Law enforcement has been trying since at least the 1990’s when they jailed and tried to convict Phil Zimmerman for creating an open source encryption program called PGP, to put the encryption genie back in the bottle.
The problem is that encryption is math and math doesn’t care about politics.
If some governments were to ban encryption, there would be other countries where people who really wanted encryption could get it. And, while the math is hard, there are enough books published, enough algorithms available, that smart hackers could write their own.
Governments have been trying for decades to get software developers to create new math – math that allows for strong encryption but also gives law enforcement a master key to look at whatever they want to look at.
After all, if the TSA can’t even secure the physical keys that they use to open people’s suitcases at the airport, how likely is it that they can secure a master encryption key or keys.
So the solution is to scare people – or at least try to scare them.
Fear is a common tactic. Car makers who don’t want people to be able to repair their own cars said that allowing people to do that would embolden sexual predators (Massachusetts, 2017).
They are counting on people being fearful and not knowledgeable. Occasionally it works.
Britain is trying to scare people into giving up their right to privacy. At this point, we do not know whether it will work or not.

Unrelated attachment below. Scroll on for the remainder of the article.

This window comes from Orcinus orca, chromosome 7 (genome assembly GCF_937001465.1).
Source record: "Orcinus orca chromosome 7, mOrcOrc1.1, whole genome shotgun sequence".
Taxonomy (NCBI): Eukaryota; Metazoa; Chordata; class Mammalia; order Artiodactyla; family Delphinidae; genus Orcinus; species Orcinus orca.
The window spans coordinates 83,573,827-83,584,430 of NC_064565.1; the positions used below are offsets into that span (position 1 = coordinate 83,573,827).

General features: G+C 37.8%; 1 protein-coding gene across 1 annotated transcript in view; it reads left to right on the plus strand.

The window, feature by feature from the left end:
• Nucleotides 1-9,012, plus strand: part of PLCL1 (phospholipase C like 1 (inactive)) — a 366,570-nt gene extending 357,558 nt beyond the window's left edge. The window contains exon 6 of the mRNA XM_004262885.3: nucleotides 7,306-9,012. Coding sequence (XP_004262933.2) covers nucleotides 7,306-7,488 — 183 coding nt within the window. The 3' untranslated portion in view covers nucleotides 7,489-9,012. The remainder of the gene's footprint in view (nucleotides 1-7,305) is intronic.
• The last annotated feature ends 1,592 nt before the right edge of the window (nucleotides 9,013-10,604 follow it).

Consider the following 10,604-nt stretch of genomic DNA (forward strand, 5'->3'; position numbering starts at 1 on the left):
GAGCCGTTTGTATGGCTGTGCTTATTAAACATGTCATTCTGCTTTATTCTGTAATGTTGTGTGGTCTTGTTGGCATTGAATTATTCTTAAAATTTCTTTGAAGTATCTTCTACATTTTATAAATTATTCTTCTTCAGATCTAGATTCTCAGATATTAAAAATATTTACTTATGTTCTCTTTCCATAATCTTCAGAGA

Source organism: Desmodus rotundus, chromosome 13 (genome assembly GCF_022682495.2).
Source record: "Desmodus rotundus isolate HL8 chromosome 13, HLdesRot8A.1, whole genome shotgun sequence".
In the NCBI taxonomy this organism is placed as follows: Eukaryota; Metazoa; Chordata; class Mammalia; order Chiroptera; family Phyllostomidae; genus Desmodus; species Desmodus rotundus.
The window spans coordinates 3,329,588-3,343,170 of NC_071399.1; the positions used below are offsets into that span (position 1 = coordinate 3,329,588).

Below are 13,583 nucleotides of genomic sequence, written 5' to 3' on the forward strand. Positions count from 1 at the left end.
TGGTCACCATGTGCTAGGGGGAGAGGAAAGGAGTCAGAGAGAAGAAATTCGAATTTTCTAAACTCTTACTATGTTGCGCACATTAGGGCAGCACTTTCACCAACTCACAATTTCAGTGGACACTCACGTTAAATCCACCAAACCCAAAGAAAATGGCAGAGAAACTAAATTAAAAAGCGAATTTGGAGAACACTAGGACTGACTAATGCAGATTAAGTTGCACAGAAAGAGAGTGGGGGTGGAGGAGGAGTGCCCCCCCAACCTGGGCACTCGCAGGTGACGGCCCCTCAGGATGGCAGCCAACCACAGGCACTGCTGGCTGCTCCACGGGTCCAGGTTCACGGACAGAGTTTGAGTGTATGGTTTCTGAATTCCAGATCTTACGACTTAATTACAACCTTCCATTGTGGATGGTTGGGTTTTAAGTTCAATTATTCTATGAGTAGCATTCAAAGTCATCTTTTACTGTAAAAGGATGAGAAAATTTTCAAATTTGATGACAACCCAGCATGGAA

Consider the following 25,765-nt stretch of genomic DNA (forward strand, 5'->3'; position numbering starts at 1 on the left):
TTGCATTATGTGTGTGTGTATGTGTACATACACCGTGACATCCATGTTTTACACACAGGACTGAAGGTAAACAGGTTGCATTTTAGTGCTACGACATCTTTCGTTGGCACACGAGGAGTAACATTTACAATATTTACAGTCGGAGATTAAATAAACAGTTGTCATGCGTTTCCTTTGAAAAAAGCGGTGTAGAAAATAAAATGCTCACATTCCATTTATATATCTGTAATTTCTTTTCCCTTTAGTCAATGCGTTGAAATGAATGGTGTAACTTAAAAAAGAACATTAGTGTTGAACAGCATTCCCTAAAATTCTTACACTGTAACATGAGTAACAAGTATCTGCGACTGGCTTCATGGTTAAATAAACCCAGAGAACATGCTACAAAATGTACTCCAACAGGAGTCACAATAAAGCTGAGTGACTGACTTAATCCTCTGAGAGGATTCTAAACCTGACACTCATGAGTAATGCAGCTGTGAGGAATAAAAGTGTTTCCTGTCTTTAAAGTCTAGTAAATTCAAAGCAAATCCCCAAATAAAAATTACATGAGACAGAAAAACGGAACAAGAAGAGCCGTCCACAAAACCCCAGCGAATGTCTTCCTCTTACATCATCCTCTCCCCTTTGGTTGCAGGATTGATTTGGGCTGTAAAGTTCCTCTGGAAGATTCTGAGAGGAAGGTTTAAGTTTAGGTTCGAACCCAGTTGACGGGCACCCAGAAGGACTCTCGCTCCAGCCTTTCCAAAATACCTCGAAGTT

Rolling Stone is reporting that the UK government, at taxpayer expense, has hired the world famous advertising agency M&C Saatchi to create a major scare campaign.
According to documents reviewed by Rolling Stone, one the activities considered as part of the publicity offensive is a striking stunt — placing an adult and child (both actors) in a glass box, with the adult looking “knowingly” at the child as the glass fades to black.
The UK Home Office said that they hired Saatchi to bring together organizations that “share our concerns about the impact end-to-end encryption would have on our ability to keep children safe“.
It is fair to say that encryption does make bulk data surveillance harder, but there already is a lot of end-to-end encryption already in place. Open source software like Telegram and Signal and commercial software like Whatsapp are just a couple of examples.
The government says that the plan is to create this media blitz “to make the public uneasy”. In other words, scare them into accepting even more surveillance than they are already under.
One slide from a campaign deck says that most of the public has never heard of end-to-end encryption, adding that “this means that people can be easily swayed”.
They also said that the campaign must not start a privacy vs safety debate, but I don’t think that objective is possible.
The opening phase of the government’s scare campaign is expected to start within days.
However privacy advocates plan to start their own campaign too.
This battle is not going to end anytime soon, but the best defense is an educated public.
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